We talk safety every day on our farm. Sometimes it can get repetitive, but it's those times that help us think twice before we take on a task that we've probably done many times before.
Take treating wheat seed. First of all, when I say "treating wheat seed" what I mean is that I'm adding a fungicide and insecticide treatment to our wheat seed before we put it in the ground. The product that I am using this year is called Raxil Pro Shield. The fungicide component of this treatment helps protect against smut, common root rot, seedborne fusarium scab, among several others. The insecticide component helps protect against aphids and wireworms. I believe it is important to protect the seeds while they are in the cool soil working to germinate and emerge. I'm going to walk you through the process of how I apply this treatment to the wheat seed.
We have two certified seed wheat varieties in storage on our farm. The variety that we will be using first is called Murdock. It is a variety that was developed by AgriPro. I like to treat the seed the day before we will be putting it into the drill to help prevent any bridging or stickiness of the seed in the air drill tank. The setup of our system is actually fairly straightforward. We begin with the clean wheat coming out of a hopper bin.
That clean Murdock wheat seed is being dropped into a hopper that has a small grain auger in the bottom of it. If you look closely, you can seed a black plastic piece over the bottom of the auger which is helping regulate the flow of the wheat into the auger. As the wheat is moving up the auger it is mixed with the Raxil Pro seed treatment.
You can see in the above picture an air compressor in the bottom left corner. That is used to put air pressure into the keg of seed treatment. With the valve on top opened, the seed treatment flows out of the keg through clear plastic hoses. In the middle of the hose is a regulator which I can use to increase or decrease the rate of seed treatment being applied to the seed. And then you can see where the hose is split into a "Y" and enters the auger in two separate places. I have a closer image below.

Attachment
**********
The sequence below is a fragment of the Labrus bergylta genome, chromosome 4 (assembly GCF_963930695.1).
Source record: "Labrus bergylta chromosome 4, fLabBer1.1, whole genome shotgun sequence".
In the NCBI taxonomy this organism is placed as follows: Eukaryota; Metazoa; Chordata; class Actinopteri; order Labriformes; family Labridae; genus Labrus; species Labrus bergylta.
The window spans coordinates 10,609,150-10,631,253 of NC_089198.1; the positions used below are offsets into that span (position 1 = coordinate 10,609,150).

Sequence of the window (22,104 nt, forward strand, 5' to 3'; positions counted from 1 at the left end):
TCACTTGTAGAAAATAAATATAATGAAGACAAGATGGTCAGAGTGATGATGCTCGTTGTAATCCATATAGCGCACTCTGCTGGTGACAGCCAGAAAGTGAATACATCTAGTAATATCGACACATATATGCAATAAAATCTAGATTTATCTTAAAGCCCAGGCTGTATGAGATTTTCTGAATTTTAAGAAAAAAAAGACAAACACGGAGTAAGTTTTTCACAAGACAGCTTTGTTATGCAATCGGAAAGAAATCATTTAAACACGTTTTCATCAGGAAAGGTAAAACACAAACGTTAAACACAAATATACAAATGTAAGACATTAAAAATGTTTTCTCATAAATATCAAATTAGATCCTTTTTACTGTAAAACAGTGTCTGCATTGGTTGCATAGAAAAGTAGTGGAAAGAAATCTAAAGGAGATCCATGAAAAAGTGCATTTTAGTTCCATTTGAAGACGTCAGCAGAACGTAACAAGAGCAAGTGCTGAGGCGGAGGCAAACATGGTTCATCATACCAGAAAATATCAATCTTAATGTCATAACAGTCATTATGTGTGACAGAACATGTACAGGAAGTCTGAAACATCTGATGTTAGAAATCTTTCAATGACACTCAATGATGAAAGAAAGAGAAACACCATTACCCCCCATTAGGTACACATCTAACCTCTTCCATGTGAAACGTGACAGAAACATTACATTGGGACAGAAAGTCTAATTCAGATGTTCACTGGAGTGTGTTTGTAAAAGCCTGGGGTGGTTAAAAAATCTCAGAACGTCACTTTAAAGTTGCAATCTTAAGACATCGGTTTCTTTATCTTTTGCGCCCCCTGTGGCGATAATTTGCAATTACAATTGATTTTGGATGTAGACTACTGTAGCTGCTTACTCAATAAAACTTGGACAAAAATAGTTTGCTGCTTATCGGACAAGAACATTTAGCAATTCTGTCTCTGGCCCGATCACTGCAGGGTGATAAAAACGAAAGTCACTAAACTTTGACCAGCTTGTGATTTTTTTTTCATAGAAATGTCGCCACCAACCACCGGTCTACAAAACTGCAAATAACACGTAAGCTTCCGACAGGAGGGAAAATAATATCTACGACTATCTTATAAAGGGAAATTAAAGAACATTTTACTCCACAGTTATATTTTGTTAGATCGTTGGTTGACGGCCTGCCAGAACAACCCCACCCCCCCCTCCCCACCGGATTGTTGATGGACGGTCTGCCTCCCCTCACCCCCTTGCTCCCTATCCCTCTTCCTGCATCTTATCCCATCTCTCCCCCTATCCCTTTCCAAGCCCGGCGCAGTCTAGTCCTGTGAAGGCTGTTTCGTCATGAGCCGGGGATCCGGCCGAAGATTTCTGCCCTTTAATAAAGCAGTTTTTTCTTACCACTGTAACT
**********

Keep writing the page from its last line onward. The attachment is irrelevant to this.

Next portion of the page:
As the wheat moves up the auger after the seed treatment has been applied it is rotating around and around inside the auger tube helping to provide good coverage on all the seeds. If you remember seeing the clean wheat seed in an earlier picture, here is a picture of the seed coming out of the auger into our trailer.
But to give you a better idea of what the seed looks like more closely, here is another photo.
You'll notice now that the wheat seed has a red tint to it from the seed treatment. We now refer to the seed as treated and have to observe safety precautions when using it. While treating the seed, I use Personal Protective Equipment or PPE to ensure that I do not get seed treatment on my skin, eyes, or through my nose. For most pesticides, PPE means wearing goggles, a long sleeve shirt, long pants, boots with rubbers, and chemical-resistant gloves. My next picture is a selfie of me with all of those things on.
So that's "treating wheat seed" in a nutshell. We do it because we want the seeds and seedlings to be healthy before they come out of the ground. Having a healthy seedling is a great start to keeping a healthy plant. And a healthy wheat plant will result in a high quality and high yielding crop. Treating the seeds is just the beginning. I'll keep you updated on our wheat crop throughout this summer. Have a great rest of the week!